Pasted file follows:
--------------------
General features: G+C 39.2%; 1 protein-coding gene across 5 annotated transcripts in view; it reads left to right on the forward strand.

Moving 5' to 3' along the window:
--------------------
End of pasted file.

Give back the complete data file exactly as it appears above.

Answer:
General features: G+C 39.2%; 1 protein-coding gene across 5 annotated transcripts in view; it reads left to right on the forward strand.

Moving 5' to 3' along the window: